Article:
Dark and mean, light and musical, or frickin’ scary with subtle humor? I look at three totally different types of horror films with varying levels of humor.
THE LOVED ONES (2009)
The overwhelming positive response I’ve seen online to this film speaks volumes about what people consider horror these days. Wahoo for you if you like torture porn with a deeper meaning. The Loved Ones is even considered by many to be a darkly comic film, but I couldn’t bring myself to find the flashes of “humor” funny because everything surrounding them was so cruel and tragic.
For starters, cutie Xavier Samuel of Bait, one of my favorite shark films, looks horrible here with long hair. In a very brief setup, we learn that Xavier is dealing with a mom he feels blames him for the death of his father in a car accident, has a hot girlfriend he’s taking to the dance, and politely rejects a girl who approaches him to ask him to the dance (played by Robin McLeavy of Abraham Lincoln: Vampire Hunter).
Next, Xavier is kidnapped, his dog is killed (really???), and he ends up tied to a chair in Robin’s house on the night of the dance. For the next hour, we watch she and her father sadistically torture him—to the point that he wouldn’t even be able to function in real life.
There you have it. A character already suffering emotional trauma is brutalized by another character that has little significance to his life…he was never mean to her and we learn nothing about her past experiences, so her motivation for getting “revenge” for being rejected by a guy who already has a girlfriend is strictly because she’s crazy.
The first hour of this film ruins what could have been a thrilling horror flick. Turns out Robin and her dad are feeding something that lives down a trapdoor in their floor. Xavier finally ends up down there…and within minutes, that threat is squelched. WTF? There was your horror movie right there. On top of that, there’s a completely pointless side story about Xavier’s friend at the dance with his goth girl date—a subplot that never even ties in to the main plot.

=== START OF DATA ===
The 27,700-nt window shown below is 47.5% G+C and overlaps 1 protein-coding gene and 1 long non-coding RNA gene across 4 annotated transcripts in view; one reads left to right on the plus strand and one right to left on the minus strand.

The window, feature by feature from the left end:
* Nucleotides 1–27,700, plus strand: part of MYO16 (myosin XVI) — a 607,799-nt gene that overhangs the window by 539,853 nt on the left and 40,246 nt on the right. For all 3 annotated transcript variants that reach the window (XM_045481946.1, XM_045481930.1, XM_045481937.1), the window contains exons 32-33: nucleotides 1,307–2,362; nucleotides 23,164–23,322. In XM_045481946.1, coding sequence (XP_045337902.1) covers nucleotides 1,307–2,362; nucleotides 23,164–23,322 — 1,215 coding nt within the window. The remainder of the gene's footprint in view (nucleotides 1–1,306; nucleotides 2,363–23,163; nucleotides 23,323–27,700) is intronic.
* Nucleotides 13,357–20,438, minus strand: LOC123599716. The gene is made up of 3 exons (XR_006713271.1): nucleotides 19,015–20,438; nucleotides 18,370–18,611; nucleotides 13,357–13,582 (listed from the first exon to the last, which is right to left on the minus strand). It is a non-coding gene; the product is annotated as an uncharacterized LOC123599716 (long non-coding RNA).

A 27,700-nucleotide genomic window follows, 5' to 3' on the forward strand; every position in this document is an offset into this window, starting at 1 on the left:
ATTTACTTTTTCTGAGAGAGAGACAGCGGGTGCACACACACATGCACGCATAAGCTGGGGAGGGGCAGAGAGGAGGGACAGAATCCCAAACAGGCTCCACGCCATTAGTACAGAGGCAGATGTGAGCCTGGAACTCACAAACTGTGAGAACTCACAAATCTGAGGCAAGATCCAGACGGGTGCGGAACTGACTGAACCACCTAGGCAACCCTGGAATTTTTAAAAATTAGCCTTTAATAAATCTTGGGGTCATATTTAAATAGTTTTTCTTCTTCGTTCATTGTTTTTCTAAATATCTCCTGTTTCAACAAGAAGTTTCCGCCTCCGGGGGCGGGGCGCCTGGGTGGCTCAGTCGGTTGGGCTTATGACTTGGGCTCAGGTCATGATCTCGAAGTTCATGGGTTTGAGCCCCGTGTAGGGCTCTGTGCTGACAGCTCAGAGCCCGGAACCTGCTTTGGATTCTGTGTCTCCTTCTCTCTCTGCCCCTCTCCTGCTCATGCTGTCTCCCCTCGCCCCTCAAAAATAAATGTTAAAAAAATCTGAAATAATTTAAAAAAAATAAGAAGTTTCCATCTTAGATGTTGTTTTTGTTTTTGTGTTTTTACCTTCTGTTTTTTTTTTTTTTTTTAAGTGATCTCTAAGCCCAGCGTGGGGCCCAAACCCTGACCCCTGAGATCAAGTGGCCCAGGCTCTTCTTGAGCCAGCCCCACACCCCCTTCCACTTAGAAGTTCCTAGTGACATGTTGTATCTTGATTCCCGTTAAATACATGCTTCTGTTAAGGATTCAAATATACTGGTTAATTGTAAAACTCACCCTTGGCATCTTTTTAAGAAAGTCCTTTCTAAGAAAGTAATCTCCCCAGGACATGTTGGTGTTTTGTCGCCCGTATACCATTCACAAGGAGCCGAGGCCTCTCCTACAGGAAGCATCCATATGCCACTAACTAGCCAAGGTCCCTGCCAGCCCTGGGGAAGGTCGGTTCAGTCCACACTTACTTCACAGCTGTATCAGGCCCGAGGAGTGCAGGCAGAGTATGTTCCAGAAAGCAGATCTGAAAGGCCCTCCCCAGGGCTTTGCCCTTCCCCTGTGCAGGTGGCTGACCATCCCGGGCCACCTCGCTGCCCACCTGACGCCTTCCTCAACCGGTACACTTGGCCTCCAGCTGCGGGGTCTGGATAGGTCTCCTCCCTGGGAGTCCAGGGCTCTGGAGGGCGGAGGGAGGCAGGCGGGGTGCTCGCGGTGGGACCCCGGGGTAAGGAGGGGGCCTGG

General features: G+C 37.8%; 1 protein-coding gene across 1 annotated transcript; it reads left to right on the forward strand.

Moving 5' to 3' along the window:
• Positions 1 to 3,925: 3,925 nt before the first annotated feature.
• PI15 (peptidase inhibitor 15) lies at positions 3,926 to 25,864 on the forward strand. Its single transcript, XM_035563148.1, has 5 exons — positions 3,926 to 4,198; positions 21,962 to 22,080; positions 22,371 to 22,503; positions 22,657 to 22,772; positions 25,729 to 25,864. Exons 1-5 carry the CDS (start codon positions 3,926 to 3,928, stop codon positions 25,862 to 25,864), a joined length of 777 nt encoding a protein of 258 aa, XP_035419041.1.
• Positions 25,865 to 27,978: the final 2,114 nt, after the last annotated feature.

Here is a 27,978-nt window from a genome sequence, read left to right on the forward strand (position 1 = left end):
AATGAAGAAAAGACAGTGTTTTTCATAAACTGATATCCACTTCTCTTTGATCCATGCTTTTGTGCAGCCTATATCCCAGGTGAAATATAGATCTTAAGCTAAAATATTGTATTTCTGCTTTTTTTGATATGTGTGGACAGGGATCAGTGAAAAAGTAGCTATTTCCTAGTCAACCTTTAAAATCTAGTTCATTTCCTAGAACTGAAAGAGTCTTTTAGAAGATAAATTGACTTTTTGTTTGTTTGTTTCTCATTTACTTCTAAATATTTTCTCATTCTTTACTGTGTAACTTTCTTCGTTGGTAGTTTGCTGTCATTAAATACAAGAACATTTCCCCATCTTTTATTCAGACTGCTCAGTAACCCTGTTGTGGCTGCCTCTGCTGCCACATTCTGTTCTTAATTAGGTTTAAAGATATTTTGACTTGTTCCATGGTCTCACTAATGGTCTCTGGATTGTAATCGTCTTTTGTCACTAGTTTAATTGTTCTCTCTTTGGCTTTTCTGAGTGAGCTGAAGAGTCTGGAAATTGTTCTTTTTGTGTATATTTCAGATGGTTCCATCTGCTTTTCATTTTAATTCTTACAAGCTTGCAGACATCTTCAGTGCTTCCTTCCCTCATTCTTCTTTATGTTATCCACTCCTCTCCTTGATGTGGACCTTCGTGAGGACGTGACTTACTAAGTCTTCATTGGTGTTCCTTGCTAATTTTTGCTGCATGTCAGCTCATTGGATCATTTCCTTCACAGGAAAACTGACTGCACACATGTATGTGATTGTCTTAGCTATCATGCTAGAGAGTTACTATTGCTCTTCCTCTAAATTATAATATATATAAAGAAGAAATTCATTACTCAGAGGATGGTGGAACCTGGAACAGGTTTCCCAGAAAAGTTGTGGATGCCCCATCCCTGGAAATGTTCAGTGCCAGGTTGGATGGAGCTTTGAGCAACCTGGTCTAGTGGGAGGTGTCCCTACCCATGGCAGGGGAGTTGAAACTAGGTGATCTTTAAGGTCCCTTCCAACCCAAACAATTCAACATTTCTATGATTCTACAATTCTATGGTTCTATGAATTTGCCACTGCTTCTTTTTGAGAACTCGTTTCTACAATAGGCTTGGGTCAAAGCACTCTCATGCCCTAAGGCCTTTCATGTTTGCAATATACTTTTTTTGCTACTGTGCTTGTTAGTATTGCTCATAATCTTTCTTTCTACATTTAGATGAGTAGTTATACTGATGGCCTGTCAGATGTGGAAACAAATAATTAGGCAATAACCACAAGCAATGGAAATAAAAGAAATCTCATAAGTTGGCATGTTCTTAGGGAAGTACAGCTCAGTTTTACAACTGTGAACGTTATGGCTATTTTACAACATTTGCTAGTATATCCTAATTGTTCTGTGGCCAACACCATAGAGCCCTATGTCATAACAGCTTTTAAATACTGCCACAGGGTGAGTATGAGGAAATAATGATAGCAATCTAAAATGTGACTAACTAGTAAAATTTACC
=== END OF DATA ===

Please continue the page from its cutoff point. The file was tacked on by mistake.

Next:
THE BLOODY INDULGENT (2014)
It’s a vampire rock opera comedy starring Kevin from The Backstreet Boys. Kevin plays an arrogant vampire who ends up being the target of vengeful strippers. I’ll start by saying right up front that this is mostly a mess with predominantly terrible songs, but it has some standout elements:
- Kevin is fantastic in this comic performance and totally nails the rock opera voice.
- Diva Zappa turns into a vampire and is then bitten by zombies, leading to the absolute best line in the whole movie. She should have had more campy moments.
- Kevin turns his best buddy into a vampire. As a result, the guy is convinced that he must now be bisexual, so he cozies up to Kevin.
- Kevin’s vampire also seems to be bisexual, because he openly admires another man’s body.
- During the final battle between vampires and zombies, things get really bloody!
- Three musical numbers stand above the rest: a song about sex in public toilets; a song that mimics “The Telephone Hour” from Bye Bye Birdie; and Kevin’s final comic solo performance during the closing credits.
WE ARE STILL HERE (2015)
Insidious and The Conjuring can suck it. We Are Still Here is my kind of ghost movie. These supernatural bitches are hardcore!
At first, I feared this was going to be a downer—a couple grieving over the loss of their son moves to an old house in New England. But they don’t have much time to dwell on it. Creepy assed shit begins happening immediately and never lets up. Surprisingly, this movie, while loaded with vicious, vindictive ghosts, also proves to have quite a sense of humor. And even though it takes place in a house, it gave me The Fog flashbacks.
Plus, the cast is loaded with actors with long horror resumes: Barbara Crampton, Andrew Sensenig, Lisa Marie, and Larry Fessenden. Even Blanche Devereaux’s gay brother Clayton has a starring role!
A terrifying basement, burning apparitions, evil locals, demonic possession, gore—We Are Still Here is pure scary fun from beginning to end. This one is destined to be a classic.